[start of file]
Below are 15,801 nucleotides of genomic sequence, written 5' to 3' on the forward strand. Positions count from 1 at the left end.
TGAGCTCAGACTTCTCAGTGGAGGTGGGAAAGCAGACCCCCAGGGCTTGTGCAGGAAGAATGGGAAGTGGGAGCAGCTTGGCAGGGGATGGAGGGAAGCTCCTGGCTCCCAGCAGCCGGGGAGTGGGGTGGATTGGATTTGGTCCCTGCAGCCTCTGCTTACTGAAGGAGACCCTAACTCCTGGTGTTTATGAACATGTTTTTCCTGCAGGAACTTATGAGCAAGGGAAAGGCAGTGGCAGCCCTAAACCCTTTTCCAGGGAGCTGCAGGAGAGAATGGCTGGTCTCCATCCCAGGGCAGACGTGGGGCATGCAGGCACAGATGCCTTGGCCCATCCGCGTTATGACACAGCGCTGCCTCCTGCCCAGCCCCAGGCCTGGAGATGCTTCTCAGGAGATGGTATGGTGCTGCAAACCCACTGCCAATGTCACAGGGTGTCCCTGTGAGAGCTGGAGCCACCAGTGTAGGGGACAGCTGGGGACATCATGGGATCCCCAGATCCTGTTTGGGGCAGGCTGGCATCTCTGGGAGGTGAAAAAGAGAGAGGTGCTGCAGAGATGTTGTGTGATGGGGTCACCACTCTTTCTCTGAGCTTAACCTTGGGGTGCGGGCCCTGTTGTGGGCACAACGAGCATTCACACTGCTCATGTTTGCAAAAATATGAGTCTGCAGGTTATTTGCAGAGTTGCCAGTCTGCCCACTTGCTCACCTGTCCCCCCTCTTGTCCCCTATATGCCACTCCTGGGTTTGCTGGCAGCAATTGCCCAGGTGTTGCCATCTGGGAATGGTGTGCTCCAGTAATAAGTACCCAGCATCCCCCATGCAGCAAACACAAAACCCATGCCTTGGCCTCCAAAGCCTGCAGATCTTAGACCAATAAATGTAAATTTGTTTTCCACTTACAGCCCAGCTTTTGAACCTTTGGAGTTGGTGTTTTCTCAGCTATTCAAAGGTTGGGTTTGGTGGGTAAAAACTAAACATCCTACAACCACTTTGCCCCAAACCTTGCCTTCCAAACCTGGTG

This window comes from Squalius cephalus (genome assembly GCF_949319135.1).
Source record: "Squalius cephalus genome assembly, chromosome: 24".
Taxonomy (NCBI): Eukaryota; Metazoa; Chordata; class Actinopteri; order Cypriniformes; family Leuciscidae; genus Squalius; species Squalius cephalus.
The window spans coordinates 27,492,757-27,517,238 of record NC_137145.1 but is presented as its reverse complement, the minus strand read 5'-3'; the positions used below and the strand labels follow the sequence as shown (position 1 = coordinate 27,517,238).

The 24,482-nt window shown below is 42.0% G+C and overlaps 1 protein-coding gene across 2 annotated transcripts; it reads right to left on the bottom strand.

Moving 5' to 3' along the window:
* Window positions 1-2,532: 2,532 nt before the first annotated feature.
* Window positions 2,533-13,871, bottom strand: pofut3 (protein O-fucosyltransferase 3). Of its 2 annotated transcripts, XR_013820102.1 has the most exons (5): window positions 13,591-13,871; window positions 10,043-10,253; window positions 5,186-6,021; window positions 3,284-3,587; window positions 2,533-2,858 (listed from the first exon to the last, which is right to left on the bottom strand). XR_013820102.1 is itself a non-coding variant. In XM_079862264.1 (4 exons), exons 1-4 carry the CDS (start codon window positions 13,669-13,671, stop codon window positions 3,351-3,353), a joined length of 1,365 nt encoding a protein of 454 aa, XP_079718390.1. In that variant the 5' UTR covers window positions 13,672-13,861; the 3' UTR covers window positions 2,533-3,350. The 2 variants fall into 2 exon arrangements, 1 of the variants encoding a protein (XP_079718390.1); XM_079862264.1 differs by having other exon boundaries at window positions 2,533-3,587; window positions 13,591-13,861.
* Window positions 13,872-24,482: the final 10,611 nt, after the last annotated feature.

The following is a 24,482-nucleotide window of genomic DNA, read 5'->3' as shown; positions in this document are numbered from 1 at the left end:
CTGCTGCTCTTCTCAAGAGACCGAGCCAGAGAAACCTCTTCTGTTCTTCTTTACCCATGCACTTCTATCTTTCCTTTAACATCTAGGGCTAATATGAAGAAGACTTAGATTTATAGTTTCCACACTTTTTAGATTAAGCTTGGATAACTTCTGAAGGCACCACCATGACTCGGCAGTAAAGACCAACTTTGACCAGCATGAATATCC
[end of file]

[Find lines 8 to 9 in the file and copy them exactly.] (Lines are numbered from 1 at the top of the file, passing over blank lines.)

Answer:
Moving 5' to 3' along the window:
* Window positions 1-2,532: 2,532 nt before the first annotated feature.